a spontaneous reaction
I didn’t pray today. No, I don’t mean that I didn’t pray at all. I remember specific moments in which I did pray … but it’s those moments that I remember that I didn’t pray that are on my mind.
Henri Nouwen writes,
“Praying is no easy matter. It demands a relationship in which you allow the other to enter into the very center of your person, to speak there, to touch the sensitive core of your being, and allow the other to see so much that would rather leave in darkness. And when do you really want to do that? Perhaps you would let the other come across the threshold to say something, to touch something, but to allow the other into that place where your life gets its form, that is dangerous and calls for defense.”
Prayer is work. Prayer is unclenching fists, letting go, allowing the Spirit to do his work … the conforming, transforming.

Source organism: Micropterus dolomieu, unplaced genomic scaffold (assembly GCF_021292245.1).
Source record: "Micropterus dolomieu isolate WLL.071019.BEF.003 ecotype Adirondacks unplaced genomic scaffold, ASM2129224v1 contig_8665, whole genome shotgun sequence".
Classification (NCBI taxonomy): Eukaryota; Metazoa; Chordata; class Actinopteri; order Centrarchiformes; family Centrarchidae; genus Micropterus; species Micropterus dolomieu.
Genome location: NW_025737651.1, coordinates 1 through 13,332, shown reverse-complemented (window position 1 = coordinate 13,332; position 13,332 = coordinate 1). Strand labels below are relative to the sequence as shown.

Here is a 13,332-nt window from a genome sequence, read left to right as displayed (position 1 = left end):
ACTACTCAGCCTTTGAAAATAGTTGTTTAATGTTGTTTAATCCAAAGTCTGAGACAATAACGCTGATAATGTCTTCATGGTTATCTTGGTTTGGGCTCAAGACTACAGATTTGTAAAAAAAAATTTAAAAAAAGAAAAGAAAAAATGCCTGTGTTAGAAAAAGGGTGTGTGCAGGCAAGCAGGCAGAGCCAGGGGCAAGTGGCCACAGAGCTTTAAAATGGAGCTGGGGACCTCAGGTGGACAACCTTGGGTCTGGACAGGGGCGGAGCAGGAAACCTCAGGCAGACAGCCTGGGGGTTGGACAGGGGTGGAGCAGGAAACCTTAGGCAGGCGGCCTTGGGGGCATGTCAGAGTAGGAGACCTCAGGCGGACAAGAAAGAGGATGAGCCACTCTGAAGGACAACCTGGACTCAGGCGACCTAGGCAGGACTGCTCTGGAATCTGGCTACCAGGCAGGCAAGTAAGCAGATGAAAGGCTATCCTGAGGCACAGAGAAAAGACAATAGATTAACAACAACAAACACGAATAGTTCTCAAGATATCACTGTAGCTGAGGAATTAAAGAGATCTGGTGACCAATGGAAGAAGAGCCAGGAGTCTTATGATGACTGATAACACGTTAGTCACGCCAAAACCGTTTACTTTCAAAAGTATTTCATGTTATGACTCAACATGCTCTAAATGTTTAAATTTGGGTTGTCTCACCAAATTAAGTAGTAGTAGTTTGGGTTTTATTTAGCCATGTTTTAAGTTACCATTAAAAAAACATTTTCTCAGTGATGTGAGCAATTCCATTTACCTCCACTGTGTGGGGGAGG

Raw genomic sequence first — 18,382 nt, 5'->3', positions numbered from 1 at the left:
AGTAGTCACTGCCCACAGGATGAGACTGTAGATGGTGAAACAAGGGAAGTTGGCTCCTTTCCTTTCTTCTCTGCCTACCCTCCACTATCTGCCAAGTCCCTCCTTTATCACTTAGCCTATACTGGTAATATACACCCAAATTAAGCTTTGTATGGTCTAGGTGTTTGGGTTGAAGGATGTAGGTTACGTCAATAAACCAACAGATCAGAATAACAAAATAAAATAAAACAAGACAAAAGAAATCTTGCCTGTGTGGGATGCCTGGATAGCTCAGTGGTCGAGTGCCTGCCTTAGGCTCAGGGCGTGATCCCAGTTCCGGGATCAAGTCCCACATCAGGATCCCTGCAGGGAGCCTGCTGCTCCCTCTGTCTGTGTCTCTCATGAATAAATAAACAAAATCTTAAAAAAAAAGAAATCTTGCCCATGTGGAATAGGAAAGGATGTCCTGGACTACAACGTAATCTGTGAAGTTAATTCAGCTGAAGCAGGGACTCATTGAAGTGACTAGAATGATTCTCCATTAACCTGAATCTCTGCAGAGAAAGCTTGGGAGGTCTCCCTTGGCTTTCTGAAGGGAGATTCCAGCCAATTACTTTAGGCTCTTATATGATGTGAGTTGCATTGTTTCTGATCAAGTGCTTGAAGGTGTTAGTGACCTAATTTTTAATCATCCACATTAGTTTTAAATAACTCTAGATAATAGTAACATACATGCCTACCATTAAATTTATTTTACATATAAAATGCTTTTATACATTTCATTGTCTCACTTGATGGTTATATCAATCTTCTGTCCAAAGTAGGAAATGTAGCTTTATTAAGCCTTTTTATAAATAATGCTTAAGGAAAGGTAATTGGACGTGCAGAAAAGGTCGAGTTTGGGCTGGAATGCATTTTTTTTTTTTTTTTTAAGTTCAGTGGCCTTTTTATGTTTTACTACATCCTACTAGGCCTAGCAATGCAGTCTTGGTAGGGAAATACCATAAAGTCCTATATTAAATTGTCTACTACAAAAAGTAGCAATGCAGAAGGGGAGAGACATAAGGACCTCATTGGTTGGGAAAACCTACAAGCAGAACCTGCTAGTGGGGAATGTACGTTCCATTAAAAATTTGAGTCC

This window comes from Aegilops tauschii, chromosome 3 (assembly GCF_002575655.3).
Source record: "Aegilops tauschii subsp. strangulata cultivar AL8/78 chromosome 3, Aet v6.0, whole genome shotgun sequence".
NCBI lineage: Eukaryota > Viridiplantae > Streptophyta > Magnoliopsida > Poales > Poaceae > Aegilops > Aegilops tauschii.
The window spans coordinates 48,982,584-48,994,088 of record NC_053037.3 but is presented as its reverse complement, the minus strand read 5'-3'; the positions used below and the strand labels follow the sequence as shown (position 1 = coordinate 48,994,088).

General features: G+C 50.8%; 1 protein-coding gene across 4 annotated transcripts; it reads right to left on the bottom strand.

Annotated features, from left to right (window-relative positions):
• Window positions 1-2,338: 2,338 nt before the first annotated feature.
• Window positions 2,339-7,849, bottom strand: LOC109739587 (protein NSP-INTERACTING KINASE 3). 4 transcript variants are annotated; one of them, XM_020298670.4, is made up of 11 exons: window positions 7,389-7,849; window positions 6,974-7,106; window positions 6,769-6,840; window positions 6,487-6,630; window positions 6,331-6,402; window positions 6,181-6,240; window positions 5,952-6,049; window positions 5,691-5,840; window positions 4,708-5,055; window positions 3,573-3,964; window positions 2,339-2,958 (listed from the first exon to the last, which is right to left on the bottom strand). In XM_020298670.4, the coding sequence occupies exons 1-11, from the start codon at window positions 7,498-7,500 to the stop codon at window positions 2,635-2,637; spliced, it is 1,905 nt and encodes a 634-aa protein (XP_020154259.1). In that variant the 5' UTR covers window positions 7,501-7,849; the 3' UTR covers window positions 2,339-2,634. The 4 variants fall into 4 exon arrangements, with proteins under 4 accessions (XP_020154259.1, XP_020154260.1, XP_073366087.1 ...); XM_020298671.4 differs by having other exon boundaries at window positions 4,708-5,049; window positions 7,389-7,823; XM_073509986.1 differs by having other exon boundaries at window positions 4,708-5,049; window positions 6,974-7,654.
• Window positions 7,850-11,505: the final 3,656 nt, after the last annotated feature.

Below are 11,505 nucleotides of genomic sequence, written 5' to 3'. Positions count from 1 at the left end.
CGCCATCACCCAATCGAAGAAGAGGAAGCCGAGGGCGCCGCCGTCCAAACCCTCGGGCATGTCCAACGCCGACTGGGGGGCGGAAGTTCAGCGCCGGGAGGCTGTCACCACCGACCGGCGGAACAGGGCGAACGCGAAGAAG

“Then you feel a bit of new freedom, and praying becomes a joy, a spontaneous reaction tothe world and the people around you. Praying becomes effortless, inspired, and lively or peaceful and quiet. Then you recognize the festive and the modest as moments of prayer. You begin to suspect that to pray is to live.”
This bit of poetry by Herrick reminds me that our work can be, should be hallowed …
For those my unbaptized rhymes,
Writ in my wild unhallowed times,
For every sentence, clause, and word,
That’s not inlaid with Thee, my Lord,
Forgive me, God, and blot each line
Out of my book, that is not Thine.
But if, ‘mongst all, Thou find’st here one
Worthy thy benediction,
That one of all the rest shall be
The glory of my work, and me.
May my work be hallowed … with prayer … continually and without ceasing … proactively … a spontaneous reaction!